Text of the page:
Rusu

Registered User
Feb 19, 2017
10
I'm amazed I'm replying to a problem on here . We are still in very early stages . My partner has early onset and on of the turning points in diagnosis was his completely irrational temper and agitation. Lack of sleeping. Queitipine is now part of his medication. It is an antipsychotic but definitely balances his mood . If he misses it which is often as he forgets he turns into a swearing, shouting completely unreasonable person . Please don't discount the antipsychotic as it may make life better for both of you . BTW I'm still not coping to well with the above and wish I could find some way of helping him remember his Meds


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LadyA

Registered User
Oct 19, 2009
13,563
Ireland
I suppose, Casbow, it's because people react differently to different medications. William was tried on quetiapine first, as it's apparently more easily tolerated and less likely to have side effects. However, it had no affect at all!! He may as well not have been taking it, as his paranoia and hallucinations continued unabated. Xanax (supposed to help calm his extreme agitation and help him sleep) also had no discernible affect. It took months of trial and error before the right combination of meds at the right doses, to get him relief while keeping the risk of side effects as low as possible was found.

Sent from my Moto G Play using Talking Point mobile app
 

LadyA

Registered User
Oct 19, 2009
13,563
Ireland
I'm amazed I'm replying to a problem on here . We are still in very early stages . My partner has early onset and on of the turning points in diagnosis was his completely irrational temper and agitation. Lack of sleeping. Queitipine is now part of his medication. It is an antipsychotic but definitely balances his mood . If he misses it which is often as he forgets he turns into a swearing, shouting completely unreasonable person . Please don't discount the antipsychotic as it may make life better for both of you . BTW I'm still not coping to well with the above and wish I could find some way of helping him remember his Meds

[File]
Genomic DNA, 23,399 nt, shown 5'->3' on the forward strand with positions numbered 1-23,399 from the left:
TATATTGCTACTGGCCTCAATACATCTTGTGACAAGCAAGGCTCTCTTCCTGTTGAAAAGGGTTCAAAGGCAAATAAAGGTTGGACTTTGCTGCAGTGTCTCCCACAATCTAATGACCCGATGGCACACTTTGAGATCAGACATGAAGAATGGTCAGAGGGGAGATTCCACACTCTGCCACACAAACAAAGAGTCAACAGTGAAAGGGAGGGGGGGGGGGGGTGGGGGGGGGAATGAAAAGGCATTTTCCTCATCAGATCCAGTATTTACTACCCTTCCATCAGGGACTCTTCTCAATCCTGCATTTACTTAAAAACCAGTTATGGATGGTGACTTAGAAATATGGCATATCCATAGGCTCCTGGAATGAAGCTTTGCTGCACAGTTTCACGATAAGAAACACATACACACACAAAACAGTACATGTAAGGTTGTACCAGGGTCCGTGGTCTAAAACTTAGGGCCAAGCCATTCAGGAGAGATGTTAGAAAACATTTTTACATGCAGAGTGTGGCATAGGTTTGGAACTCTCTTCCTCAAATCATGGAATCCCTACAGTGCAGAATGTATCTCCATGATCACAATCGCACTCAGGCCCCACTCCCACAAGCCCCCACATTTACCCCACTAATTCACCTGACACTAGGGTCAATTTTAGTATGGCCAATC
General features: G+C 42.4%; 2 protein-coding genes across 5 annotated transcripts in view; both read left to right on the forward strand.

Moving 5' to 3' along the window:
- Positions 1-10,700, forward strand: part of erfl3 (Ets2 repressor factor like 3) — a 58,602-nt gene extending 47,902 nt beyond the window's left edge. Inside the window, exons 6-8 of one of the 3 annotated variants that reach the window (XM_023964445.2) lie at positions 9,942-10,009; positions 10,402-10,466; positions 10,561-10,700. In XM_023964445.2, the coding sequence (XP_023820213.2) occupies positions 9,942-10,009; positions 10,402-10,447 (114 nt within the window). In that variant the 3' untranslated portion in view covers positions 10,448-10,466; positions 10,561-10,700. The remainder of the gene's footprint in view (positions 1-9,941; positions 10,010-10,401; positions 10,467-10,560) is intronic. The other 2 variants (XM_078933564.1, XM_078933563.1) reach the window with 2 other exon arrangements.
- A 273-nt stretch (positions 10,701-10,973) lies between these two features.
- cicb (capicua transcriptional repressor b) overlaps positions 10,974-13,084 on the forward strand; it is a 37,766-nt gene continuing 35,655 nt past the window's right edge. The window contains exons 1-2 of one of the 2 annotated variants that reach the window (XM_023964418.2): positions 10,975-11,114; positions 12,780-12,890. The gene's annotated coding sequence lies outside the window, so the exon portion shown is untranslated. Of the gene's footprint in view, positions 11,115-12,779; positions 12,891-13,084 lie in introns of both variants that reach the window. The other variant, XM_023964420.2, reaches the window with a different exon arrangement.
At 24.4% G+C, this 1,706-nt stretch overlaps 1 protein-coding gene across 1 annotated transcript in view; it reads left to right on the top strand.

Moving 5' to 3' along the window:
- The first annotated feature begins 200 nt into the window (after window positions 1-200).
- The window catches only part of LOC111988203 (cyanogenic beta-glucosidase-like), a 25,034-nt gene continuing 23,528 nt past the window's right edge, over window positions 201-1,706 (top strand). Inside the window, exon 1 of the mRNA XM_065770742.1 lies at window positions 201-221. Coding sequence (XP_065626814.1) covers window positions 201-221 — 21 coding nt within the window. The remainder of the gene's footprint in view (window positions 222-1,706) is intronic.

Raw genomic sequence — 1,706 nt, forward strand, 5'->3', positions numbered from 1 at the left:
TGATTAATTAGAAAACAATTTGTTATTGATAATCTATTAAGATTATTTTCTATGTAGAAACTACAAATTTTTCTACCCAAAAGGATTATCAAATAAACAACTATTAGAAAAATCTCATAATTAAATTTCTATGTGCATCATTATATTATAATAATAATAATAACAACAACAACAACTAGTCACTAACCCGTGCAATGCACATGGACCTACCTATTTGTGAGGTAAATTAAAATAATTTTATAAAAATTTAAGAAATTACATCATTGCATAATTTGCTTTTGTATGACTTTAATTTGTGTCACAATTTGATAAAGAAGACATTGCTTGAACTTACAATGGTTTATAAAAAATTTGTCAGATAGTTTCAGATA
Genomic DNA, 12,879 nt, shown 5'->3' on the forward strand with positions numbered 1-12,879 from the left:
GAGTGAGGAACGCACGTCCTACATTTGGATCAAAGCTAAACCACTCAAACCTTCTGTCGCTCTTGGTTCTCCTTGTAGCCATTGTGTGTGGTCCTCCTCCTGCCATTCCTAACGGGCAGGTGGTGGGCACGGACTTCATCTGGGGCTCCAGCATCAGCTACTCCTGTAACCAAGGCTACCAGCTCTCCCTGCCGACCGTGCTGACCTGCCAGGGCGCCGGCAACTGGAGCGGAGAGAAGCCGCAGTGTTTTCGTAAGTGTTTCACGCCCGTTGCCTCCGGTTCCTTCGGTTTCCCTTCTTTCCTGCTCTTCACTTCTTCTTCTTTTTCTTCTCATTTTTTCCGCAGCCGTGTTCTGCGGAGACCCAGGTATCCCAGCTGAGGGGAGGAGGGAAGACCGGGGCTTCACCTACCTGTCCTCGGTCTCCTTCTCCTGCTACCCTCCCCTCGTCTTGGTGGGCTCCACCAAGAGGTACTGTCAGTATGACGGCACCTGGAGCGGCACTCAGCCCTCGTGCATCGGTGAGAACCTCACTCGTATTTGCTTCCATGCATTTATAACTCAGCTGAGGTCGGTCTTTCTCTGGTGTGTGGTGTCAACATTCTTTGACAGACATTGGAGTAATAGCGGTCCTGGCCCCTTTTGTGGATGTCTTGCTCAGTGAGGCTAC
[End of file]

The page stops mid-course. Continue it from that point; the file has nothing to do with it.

Sent from my iPhone using Talking Point
If he has dementia, he will probably forget more and more often, particularly something newly introduced like a medication. Part of caring is knowing when to start subtly " helping" with things like this, by maybe just giving him his medication and a glass of water at the right time. You could even take your ow "medication" (vitamin pill?) at the same time, so he feels you are BOTH taking more care of your health.